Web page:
HANDS ON Traditional Crafts at The City of the Dead in Cairo

Kamal Hodhod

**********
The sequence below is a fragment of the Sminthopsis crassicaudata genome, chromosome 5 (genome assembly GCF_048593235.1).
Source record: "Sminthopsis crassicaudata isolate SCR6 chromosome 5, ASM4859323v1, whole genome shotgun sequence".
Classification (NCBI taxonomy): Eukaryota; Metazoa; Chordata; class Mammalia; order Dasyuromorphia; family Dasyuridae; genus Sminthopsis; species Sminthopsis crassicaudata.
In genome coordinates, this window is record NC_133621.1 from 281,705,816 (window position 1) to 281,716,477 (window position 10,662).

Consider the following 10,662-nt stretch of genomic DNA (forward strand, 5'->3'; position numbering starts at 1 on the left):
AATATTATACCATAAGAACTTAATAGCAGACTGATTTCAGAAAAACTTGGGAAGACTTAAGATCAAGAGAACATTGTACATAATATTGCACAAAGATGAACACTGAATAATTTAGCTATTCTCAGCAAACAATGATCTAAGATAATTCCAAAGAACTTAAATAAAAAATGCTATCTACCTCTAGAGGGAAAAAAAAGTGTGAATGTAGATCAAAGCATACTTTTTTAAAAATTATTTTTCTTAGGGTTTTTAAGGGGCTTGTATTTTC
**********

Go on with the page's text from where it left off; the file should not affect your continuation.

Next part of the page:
Kamal Hassan, known as Kamal Hodhod, learnt the profession through his father. His grandfather was among the very few people in Egypt who first worked in the glassmaking industry. Hassan used to go to work with his father after school every day, and it was here that his passion for the profession developed. His father and grandfather, Kamal claims, were much renowned among the people working in the glass-making craft. The products of his workshop include objects of everyday use such as glasses, plates and vases, and also decorative pieces such as stained glass for windows of ancient mosques, Islamic lanterns, and lamps. Kamal’s sister, who studies Fine Arts, engages in the profession by designing decorative motifs in calligraphic Arabic script. The workshop has been involved in conservation work at important monuments: the mosques of , Sultan Hassan, Khayr Bek, and The Blue Mosque, the latter two in Darb al-Ahmar. The retail shop attached to the workshop is located just across the square from the masterpiece of Mamluk-period architecture: the Mosque of Sultan al-Ashraf Qaitbey, so it is aptly named “Mamluk Factory.” The family rent the premises, which they renovated for their present use, from the antiquities authorities. This part of the Sultan’s huge complex is said to have originally housed stables.

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